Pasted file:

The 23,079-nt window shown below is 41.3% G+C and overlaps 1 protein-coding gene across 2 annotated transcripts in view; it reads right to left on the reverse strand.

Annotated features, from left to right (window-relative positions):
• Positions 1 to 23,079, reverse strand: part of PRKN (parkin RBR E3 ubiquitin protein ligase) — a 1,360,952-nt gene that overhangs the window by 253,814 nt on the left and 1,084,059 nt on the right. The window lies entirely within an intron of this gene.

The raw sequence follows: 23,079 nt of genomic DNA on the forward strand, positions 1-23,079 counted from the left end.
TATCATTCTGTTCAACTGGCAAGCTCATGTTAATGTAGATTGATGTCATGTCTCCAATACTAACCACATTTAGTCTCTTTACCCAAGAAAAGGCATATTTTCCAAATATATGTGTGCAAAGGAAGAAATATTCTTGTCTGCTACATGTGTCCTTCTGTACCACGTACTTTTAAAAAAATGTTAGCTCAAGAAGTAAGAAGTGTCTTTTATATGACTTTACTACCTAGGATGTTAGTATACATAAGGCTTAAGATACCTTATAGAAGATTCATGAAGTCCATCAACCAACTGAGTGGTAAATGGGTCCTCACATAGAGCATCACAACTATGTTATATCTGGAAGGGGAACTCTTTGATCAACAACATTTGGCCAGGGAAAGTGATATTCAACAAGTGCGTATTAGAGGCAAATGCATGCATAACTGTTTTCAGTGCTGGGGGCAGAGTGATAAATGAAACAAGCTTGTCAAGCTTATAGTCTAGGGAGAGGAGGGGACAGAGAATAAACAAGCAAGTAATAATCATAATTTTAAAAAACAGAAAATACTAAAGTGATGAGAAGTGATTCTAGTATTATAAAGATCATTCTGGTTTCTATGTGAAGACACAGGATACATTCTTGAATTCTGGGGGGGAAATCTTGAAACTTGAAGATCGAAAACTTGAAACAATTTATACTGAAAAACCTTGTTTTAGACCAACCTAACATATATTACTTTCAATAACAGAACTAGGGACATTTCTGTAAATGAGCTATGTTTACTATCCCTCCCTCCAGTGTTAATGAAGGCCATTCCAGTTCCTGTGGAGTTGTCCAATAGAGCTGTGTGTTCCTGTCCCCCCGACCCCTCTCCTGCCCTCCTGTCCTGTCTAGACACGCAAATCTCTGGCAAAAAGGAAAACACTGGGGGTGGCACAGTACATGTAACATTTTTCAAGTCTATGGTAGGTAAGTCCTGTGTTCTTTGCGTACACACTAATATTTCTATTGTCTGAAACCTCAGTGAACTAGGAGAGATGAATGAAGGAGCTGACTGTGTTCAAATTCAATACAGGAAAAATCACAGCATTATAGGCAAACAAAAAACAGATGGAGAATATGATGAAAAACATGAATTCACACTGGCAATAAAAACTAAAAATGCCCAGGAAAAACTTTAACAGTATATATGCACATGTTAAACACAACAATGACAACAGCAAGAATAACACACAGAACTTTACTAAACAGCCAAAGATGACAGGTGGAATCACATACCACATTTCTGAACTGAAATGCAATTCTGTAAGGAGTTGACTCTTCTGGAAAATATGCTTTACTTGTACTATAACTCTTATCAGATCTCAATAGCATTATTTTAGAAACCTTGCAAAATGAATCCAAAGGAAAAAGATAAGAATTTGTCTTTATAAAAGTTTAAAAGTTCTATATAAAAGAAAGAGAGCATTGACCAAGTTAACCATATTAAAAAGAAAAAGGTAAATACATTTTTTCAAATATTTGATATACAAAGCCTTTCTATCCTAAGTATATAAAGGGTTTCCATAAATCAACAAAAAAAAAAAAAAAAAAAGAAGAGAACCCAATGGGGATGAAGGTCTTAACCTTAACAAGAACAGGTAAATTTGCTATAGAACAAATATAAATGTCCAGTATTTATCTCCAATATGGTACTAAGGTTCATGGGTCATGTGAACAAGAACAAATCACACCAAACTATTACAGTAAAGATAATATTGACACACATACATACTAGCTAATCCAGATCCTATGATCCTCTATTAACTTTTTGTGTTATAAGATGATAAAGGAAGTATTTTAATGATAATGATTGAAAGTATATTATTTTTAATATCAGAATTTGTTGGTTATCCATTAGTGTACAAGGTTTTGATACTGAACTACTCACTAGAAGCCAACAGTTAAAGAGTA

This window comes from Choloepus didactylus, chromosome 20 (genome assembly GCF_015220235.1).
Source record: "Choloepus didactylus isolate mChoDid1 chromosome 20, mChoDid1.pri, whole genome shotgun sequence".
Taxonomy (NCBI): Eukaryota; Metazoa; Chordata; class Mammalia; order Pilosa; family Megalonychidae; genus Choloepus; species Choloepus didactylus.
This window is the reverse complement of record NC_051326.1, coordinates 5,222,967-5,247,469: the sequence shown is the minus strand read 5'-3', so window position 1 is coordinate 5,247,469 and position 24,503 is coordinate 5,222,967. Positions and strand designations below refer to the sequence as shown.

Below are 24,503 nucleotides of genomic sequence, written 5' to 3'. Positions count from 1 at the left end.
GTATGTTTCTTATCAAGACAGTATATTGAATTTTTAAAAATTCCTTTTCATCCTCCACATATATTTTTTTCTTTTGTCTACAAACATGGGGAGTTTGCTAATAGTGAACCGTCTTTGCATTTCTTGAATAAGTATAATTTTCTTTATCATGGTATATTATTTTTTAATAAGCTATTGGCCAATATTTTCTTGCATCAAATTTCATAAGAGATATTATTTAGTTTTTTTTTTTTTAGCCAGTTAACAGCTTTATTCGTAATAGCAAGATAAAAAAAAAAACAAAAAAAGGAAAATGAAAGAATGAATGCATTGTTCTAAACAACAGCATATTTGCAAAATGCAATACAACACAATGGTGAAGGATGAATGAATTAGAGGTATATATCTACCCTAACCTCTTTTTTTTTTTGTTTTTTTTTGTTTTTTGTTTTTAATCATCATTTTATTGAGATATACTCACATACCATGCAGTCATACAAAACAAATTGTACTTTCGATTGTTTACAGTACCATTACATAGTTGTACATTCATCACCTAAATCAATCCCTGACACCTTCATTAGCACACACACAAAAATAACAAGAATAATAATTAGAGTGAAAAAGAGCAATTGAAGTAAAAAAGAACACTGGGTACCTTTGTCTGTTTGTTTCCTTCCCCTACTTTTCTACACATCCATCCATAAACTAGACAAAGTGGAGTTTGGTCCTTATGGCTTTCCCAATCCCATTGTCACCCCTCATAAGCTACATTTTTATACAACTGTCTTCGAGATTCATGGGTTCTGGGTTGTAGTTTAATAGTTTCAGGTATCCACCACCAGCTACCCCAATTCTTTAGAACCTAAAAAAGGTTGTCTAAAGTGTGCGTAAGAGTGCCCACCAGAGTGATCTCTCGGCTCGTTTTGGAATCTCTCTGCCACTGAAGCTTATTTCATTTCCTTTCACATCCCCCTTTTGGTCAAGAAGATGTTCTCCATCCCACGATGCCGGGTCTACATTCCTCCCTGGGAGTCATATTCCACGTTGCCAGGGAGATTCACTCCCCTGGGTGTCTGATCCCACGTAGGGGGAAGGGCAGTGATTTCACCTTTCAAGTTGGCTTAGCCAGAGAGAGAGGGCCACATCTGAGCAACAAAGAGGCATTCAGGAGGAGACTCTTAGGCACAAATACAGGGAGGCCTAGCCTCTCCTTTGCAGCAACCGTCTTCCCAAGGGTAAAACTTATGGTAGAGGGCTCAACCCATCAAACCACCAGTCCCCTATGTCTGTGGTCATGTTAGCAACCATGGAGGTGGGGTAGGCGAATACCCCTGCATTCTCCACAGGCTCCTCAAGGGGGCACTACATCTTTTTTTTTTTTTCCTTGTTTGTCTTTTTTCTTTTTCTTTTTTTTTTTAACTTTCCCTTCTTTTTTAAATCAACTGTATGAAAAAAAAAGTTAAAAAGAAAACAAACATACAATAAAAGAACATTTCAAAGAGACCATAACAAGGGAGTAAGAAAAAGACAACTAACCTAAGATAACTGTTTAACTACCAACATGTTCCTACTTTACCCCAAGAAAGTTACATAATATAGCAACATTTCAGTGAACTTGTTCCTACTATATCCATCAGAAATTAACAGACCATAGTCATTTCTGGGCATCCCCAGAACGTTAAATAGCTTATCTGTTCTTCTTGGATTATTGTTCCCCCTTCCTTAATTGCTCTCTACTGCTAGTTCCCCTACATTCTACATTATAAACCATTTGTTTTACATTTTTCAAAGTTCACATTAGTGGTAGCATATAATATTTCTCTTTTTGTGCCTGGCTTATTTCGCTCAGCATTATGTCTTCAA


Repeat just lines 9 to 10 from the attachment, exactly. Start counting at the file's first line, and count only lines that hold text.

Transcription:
This window is the reverse complement of record NC_051326.1, coordinates 5,222,967-5,247,469: the sequence shown is the minus strand read 5'-3', so window position 1 is coordinate 5,247,469 and position 24,503 is coordinate 5,222,967. Positions and strand designations below refer to the sequence as shown.

Below are 24,503 nucleotides of genomic sequence, written 5' to 3'. Positions count from 1 at the left end.